The final week of May saw the beginning of a new and exciting phase of the Stélida Naxos Archaeological Project [SNAP], as having spent 2013-14 surveying the site, we began our three-year excavation, this time in collaboration with Dr. Demetrios Athanassoulis, director of the Cycladic Ephorate of antiquities. Over the past two years we had mapped and collected stone tools across the chert source that we argued – based on parallels from excavated sites – to be of early prehistoric date, specifically Lower-Palaeolithic to Mesolithic, i.e. 250,000 (minimum) to 7000 BC. Such a claim was not unproblematic however, as until quite recently the received wisdom was that the Mediterranean islands remained uninhabited until migrant farmers peoples settled them in the Neolithic, no longer than 9000 years ago. While this late colonisation model has since been challenged it remained that virtually all the claimed early (Palaeolithic) material on the Aegean islands was in the form of surface finds; only at Plakias in south-west Crete do we have stone tools dated to at least 110,000 years ago, but here this material was in a secondary geological stratum, not a primary archaeological context. By the end of two years of surveying on Stélida we realised that we had hit an interpretative glass ceiling. In essence, those who were sympathetic to the discovery of such early finds in the islands would continue to believe our claims, while those who had issue with such claims – which could alter how we view the peopling of Europe and the capabilities of our pre-Homo sapiens ancestors – would never be satisfied with anything other than absolute dates. Thus while we could have spent a season or more completing the survey of Stélida hill and its immediate surroundings, we turned our energies to excavation, with our the aim of the 2015 season being to locate undisturbed, stratified archaeological deposits whose contents could be scientifically dated.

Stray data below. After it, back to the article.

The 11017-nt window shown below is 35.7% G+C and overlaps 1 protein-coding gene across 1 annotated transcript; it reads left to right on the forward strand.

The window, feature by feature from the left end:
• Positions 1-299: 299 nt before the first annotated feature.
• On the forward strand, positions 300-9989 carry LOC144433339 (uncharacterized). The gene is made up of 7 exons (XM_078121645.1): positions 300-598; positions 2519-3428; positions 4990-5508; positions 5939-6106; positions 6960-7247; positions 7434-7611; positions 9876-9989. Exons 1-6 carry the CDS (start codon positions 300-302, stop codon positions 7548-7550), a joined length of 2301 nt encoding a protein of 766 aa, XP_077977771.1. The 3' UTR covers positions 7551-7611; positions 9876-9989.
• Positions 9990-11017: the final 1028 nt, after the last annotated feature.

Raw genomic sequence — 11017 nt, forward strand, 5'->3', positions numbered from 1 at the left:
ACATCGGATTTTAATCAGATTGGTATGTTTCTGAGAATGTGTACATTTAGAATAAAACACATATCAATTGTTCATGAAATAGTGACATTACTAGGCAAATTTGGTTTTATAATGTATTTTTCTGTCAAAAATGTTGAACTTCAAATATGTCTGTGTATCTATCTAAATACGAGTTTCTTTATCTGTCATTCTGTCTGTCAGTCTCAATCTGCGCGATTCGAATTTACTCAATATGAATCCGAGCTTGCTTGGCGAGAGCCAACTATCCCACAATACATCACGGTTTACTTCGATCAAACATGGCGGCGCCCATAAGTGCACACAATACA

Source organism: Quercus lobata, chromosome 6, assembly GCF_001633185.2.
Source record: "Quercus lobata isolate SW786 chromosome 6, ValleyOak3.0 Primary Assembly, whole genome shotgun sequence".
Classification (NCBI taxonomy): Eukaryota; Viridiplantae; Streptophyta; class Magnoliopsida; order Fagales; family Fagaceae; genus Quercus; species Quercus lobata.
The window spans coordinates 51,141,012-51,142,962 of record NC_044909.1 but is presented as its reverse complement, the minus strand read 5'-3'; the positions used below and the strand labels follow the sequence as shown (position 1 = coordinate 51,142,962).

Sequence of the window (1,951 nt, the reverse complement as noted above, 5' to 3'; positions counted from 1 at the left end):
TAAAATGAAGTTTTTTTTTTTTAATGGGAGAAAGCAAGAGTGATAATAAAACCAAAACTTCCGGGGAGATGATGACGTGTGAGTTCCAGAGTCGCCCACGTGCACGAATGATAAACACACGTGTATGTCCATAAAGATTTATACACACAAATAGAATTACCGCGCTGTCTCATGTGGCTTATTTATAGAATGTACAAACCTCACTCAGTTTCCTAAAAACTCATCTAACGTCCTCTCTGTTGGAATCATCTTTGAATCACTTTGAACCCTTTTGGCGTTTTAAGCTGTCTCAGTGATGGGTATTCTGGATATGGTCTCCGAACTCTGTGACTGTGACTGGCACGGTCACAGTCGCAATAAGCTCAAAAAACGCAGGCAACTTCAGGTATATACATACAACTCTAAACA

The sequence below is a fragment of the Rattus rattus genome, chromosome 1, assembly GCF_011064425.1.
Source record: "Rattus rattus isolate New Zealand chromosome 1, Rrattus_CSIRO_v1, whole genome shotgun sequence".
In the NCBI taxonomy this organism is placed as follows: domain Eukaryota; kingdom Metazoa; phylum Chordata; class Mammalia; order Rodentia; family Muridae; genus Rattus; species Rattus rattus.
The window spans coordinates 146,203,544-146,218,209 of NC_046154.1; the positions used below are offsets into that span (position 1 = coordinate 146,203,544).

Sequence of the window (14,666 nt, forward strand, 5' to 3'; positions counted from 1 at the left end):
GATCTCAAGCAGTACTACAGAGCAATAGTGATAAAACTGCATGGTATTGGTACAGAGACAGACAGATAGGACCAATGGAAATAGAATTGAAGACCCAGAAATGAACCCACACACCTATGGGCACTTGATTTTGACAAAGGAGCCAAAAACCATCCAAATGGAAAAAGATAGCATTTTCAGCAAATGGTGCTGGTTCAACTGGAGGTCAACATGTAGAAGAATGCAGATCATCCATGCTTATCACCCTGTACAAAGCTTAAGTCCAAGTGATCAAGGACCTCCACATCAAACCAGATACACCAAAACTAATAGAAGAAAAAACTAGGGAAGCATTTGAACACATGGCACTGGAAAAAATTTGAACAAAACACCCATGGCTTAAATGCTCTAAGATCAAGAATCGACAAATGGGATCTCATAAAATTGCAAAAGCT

Trench 3 discussions with Dora Papaggelopoulou and Irini Legaki

Our team was relatively small, never more than 20 of us in the field and museum, comprised of an international group of scholars, doctoral students and undergrads, coming from various universities, including: McMaster (seven of us), Aix-en-Marseille, Athens, Belgrade, Boston, and Calgary. Many of us had already participated on the 2013-14 survey, but the project is also designed to enable junior scholars – not least from Canada and Greece – to join the team anew each season. For some of the young Canadians this represented their first visit to Greece, and for Shannon Crewson their first time outside of Canada, using her CIG membership and museum pass to maximise her cultural time in Athens en route to Naxos. 

Initially our work focused on an upslope area, adjacent to the chert outcrops where there was clear evidence for stone tool manufacture. In truth the hillside is littered with such production debris, but in many instances it is clear that the material is in secondary context and/or resting directly on bedrock. With a relatively steep incline and limited deep-root vegetation, the hillsides of Stélida are very dynamic landscapes, with gravity, strong-winds, and winter rains serving to move soil and artefacts downslope, often leaving little more than natural and cultural scree upon the exposed natural rock. The area we chose to excavate had been selected by our geo-archaeological colleagues Panagiotis (‘Takis’) Karkanas and Daniel Contreras, who believed that a natural exposed lip of bedrock would have acted as a natural terrace and thus retained some of the upslope soils, including – we hoped – deposits containing early prehistoric archaeology.